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Trends in Education

Posted on August 2, 2018 in Uncategorized

It would appear that parents and policymakers around the United States are not happy with with public education. This is why by the year 2005 there were approximately 3,400 charter schools in the United States serving about 800,000 students. Parents want choices. Source: Educational Trends Shaping School Planning and Design 2007 by Kenneth R. Stevenson, Department of Educational Leadership and Policies, College of Education, at the University of South Carolina

It also appears as if classrooms may be getting smaller. Research indicates that over the next 25 years we may see elementary schools housing an average of 200 students, middle schools with no more than 400 to 500 students, and high schools with 500 to 750 students. Supporters argue that small schools are particularly good at improving the academic achievement for students who have not done well in traditional settings.They believe small schools have higher graduation rates and improved behavior among students.

There has been significant research indicating that smaller classroom benefits include enhanced academic performance and also improved student behavior and teacher morale. A few studies further suggest that such classes particularly benefit at risk students.

One program that has been particularly successful comes from Brooklyn, New York, and is called Create Success. The after school and summer programs from Children of the City (COC) have proven to enhance each student’s academic success. 95 percent of the students tested over the last three years improved in several DRA levels; 20 percent increased by one grade level; and all of the participating students said they felt more comfortable reading, and more confident in their math skills. All of the students had a positive outlook towards their success. This data was from evaluations of student performance using NYC Department of Education assessment tools.

The COC program is fast becoming a model that is being sought after by other agencies for their own after school program sites. High priority is placed on each student’s academic success with intense tutoring and daily help with homework. This opens the door to advocacy within the social systems (school and court), age-appropriate group and individual mentoring, family mediation, performing arts, and sports and recreation.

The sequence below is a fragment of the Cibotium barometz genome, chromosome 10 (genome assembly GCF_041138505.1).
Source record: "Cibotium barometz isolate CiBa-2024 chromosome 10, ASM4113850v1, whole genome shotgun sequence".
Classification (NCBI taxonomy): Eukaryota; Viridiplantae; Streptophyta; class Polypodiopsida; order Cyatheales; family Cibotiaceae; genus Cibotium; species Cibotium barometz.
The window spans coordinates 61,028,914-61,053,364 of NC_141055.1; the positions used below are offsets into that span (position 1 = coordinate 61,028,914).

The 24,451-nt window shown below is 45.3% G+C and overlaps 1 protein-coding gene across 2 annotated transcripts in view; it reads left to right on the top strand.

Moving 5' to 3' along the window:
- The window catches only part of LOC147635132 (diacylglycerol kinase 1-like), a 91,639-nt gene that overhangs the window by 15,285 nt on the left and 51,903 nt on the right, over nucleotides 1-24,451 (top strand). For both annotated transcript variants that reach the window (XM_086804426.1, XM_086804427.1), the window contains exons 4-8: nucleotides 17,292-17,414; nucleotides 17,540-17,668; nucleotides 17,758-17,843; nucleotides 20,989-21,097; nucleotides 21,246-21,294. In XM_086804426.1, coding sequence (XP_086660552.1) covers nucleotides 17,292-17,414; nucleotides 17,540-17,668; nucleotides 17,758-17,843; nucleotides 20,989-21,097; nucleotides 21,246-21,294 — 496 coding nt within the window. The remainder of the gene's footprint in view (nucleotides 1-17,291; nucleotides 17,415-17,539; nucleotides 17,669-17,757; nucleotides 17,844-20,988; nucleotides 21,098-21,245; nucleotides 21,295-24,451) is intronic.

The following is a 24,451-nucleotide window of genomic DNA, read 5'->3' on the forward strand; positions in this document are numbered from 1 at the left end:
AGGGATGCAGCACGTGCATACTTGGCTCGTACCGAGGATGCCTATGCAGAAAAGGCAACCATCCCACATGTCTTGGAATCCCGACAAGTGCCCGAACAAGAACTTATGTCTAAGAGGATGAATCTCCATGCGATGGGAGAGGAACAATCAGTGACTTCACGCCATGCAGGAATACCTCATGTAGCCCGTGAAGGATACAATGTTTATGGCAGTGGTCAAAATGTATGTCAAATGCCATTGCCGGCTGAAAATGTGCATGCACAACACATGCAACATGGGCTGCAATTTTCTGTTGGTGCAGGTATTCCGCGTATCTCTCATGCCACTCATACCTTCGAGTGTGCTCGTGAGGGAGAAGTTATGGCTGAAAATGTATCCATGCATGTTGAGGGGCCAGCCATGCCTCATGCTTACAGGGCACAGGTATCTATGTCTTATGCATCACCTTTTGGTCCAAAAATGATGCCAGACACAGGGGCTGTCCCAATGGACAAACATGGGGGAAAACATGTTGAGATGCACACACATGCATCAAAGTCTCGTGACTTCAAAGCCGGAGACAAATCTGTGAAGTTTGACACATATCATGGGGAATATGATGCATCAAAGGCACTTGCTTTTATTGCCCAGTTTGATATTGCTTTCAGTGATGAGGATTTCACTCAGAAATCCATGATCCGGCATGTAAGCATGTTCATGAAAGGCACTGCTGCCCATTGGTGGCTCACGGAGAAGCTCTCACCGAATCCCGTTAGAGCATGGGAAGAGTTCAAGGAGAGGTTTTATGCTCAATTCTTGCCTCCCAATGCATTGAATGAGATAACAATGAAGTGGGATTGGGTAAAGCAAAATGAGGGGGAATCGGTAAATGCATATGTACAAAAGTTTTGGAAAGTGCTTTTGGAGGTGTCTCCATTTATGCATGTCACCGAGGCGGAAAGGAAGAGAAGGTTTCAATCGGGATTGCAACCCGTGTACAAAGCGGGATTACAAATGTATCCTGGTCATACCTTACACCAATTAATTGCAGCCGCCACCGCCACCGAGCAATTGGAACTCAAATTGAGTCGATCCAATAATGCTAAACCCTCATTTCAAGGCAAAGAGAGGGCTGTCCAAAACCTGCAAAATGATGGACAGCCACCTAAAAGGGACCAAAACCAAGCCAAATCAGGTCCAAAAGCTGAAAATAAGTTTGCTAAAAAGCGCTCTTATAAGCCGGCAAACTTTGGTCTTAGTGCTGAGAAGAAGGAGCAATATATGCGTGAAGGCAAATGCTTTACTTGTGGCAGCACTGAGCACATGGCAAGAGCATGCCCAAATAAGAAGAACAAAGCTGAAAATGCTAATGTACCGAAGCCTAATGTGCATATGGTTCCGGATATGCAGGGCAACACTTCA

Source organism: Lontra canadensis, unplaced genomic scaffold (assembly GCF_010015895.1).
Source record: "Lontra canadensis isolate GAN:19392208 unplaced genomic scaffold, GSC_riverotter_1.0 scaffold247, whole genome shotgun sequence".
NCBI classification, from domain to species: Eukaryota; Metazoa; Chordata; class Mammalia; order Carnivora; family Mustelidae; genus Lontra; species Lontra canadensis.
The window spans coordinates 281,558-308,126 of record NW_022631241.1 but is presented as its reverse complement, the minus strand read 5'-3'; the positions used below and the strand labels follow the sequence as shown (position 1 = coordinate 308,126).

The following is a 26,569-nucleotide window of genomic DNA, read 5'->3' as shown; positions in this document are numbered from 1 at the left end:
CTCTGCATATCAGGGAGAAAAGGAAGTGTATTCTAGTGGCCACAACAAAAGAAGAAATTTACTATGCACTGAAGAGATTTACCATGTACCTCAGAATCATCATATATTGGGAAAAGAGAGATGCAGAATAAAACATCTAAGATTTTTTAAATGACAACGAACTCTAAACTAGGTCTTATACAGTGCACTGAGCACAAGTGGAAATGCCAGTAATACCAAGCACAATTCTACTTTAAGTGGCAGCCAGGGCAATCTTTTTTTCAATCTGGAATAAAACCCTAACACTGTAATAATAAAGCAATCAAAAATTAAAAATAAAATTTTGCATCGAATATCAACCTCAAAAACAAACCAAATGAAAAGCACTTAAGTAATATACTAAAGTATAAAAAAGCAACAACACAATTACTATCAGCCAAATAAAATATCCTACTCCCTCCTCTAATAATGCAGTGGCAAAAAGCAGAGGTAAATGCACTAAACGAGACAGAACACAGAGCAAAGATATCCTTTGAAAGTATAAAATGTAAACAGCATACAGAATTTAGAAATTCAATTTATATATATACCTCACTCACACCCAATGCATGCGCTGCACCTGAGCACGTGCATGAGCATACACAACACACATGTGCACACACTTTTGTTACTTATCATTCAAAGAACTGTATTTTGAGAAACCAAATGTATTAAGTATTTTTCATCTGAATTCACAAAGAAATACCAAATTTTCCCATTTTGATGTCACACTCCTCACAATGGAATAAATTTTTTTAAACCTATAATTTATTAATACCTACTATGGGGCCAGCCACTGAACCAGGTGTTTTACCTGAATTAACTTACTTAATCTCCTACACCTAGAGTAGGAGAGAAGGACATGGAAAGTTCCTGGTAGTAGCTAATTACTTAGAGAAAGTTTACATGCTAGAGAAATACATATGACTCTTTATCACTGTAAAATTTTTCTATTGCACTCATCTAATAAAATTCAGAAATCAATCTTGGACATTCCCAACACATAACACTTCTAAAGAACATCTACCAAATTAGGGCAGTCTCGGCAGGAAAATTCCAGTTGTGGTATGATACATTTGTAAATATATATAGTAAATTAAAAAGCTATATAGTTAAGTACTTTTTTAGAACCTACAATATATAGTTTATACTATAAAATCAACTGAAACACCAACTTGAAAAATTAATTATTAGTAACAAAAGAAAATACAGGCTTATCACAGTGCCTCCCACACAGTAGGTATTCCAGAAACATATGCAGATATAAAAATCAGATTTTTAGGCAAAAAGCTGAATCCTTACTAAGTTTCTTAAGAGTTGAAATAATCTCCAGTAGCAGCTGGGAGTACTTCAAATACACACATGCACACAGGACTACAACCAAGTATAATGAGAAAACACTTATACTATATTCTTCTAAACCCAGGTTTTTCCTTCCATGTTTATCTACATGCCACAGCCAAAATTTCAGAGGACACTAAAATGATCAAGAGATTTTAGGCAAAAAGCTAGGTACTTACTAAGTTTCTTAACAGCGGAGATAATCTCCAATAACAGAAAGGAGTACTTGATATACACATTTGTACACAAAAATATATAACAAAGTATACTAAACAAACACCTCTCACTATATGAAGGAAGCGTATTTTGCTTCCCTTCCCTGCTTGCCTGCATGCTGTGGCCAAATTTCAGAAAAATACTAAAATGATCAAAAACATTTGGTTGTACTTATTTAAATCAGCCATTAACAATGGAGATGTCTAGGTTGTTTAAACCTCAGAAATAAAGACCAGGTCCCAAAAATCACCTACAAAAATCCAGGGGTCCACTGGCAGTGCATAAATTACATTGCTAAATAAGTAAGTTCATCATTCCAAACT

Create Success program goals include: Closing the academic skills gap; displacing the poverty mentality; and providing the support and resources needed to help each child enter the workplace after completing their education.

Technology in education is another big trend. School districts will need to develop effective methods to control costs caused by more-numerous neighborhood schools, lower teacher-pupil ratios, higher energy costs, and reduced tax revenues. One solution would be by means of virtual education via closed circuit television or through Internet e-learning.

In the future, in order to enhance scores on state or national tests, students may be required to sign up for a second course in math instead of taking electives like art. Plus the students who are already doing well in math or science may be encouraged to take more of the advanced math and science courses, all of which raises the school’s academic profile.

As schools increase the focus on traditional academic subjects, demand for music, art, and vocational courses may diminish. And one more reason why programs like COC’s programs enlist volunteers and staff to reach the children at home, at school, on the streets and playgrounds.